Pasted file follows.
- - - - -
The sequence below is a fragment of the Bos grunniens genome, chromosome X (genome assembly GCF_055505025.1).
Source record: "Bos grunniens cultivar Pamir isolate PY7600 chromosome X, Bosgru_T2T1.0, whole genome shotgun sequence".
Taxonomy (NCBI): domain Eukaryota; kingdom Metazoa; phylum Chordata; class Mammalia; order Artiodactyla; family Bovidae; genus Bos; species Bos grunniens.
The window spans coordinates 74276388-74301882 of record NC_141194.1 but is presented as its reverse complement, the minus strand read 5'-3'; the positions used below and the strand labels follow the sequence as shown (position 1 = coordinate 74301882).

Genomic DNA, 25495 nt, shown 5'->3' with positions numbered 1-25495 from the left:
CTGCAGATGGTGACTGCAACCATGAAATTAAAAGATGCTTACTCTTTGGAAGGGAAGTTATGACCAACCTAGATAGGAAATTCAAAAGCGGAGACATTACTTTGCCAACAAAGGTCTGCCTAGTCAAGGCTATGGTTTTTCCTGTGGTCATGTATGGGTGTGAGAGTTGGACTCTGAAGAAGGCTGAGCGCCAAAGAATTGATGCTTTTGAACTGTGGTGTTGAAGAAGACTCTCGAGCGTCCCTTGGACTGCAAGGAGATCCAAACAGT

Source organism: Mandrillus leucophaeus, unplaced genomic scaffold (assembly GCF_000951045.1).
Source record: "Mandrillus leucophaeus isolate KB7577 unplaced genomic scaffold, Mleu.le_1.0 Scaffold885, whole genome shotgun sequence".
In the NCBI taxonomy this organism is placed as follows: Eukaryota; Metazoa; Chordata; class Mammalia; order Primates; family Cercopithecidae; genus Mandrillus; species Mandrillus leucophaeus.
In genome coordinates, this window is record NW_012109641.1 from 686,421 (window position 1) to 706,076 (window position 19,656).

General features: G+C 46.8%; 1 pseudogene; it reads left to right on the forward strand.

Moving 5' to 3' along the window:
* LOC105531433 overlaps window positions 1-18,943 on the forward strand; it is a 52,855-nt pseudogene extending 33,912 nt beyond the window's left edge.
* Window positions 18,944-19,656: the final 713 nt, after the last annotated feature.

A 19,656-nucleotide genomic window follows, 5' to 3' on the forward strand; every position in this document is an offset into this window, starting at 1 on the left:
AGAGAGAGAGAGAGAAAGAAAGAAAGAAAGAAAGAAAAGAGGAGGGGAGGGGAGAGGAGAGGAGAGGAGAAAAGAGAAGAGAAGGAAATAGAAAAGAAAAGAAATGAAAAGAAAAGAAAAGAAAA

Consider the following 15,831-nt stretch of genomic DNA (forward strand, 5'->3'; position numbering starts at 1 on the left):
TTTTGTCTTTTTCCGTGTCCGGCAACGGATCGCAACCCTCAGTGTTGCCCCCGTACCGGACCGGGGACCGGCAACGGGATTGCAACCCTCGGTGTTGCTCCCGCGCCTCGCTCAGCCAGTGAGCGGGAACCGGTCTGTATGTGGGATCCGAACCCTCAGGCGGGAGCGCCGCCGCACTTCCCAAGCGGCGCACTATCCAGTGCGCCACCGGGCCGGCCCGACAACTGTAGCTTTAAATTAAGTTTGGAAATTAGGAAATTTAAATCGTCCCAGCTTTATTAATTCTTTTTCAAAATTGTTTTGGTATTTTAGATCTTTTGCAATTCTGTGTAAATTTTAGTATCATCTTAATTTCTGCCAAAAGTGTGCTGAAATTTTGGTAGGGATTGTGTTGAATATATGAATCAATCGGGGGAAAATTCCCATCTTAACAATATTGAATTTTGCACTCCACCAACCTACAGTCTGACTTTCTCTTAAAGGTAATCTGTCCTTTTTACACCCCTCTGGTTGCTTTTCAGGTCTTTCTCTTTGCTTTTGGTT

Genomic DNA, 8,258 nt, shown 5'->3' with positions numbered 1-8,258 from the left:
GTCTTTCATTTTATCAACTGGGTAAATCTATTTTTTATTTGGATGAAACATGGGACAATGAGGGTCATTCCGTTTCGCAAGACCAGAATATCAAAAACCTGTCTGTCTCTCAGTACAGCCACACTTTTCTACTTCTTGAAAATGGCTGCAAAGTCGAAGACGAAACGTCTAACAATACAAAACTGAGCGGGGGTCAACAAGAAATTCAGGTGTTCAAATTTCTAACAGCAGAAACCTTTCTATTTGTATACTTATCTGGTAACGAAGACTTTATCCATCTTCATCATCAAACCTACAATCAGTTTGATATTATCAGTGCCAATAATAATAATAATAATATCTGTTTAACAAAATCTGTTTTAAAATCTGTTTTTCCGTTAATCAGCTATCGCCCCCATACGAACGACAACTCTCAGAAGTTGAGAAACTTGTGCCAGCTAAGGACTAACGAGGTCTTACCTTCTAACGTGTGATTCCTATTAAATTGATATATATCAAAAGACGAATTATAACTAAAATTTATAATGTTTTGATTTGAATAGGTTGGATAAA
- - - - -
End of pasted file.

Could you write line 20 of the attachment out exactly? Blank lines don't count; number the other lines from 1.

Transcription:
GTCTTTCATTTTATCAACTGGGTAAATCTATTTTTTATTTGGATGAAACATGGGACAATGAGGGTCATTCCGTTTCGCAAGACCAGAATATCAAAAACCTGTCTGTCTCTCAGTACAGCCACACTTTTCTACTTCTTGAAAATGGCTGCAAAGTCGAAGACGAAACGTCTAACAATACAAAACTGAGCGGGGGTCAACAAGAAATTCAGGTGTTCAAATTTCTAACAGCAGAAACCTTTCTATTTGTATACTTATCTGGTAACGAAGACTTTATCCATCTTCATCATCAAACCTACAATCAGTTTGATATTATCAGTGCCAATAATAATAATAATAATATCTGTTTAACAAAATCTGTTTTAAAATCTGTTTTTCCGTTAATCAGCTATCGCCCCCATACGAACGACAACTCTCAGAAGTTGAGAAACTTGTGCCAGCTAAGGACTAACGAGGTCTTACCTTCTAACGTGTGATTCCTATTAAATTGATATATATCAAAAGACGAATTATAACTAAAATTTATAATGTTTTGATTTGAATAGGTTGGATAAA